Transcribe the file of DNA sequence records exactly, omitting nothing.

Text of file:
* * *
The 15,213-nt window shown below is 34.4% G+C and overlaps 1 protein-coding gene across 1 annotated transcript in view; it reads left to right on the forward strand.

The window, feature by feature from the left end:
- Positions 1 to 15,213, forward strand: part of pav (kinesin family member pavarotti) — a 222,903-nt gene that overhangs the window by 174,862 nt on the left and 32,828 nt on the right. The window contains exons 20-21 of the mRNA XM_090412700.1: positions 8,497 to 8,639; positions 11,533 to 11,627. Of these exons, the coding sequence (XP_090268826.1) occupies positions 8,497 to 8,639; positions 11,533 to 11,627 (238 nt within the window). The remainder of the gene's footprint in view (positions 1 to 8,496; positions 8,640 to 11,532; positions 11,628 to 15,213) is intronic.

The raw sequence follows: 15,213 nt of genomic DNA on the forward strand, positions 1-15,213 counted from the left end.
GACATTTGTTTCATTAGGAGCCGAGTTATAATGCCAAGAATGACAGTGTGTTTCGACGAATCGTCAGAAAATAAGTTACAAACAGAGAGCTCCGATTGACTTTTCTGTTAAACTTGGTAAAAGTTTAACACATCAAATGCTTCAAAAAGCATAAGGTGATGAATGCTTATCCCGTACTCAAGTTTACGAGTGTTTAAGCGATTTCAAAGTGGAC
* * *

The 15,213-nt window shown below is 34.4% G+C and overlaps 1 protein-coding gene across 1 annotated transcript in view; it reads left to right on the forward strand.

The window, feature by feature from the left end:
- Positions 1 to 15,213, forward strand: part of pav (kinesin family member pavarotti) — a 222,903-nt gene that overhangs the window by 174,862 nt on the left and 32,828 nt on the right. The window contains exons 20-21 of the mRNA XM_090412700.1: positions 8,497 to 8,639; positions 11,533 to 11,627. Of these exons, the coding sequence (XP_090268826.1) occupies positions 8,497 to 8,639; positions 11,533 to 11,627 (238 nt within the window). The remainder of the gene's footprint in view (positions 1 to 8,496; positions 8,640 to 11,532; positions 11,628 to 15,213) is intronic.

The raw sequence follows: 15,213 nt of genomic DNA on the forward strand, positions 1-15,213 counted from the left end.
GACATTTGTTTCATTAGGAGCCGAGTTATAATGCCAAGAATGACAGTGTGTTTCGACGAATCGTCAGAAAATAAGTTACAAACAGAGAGCTCCGATTGACTTTTCTGTTAAACTTGGTAAAAGTTTAACACATCAAATGCTTCAAAAAGCATAAGGTGATGAATGCTTATCCCGTACTCAAGTTTACGAGTGTTTAAGCGATTTCAAAGTGGAC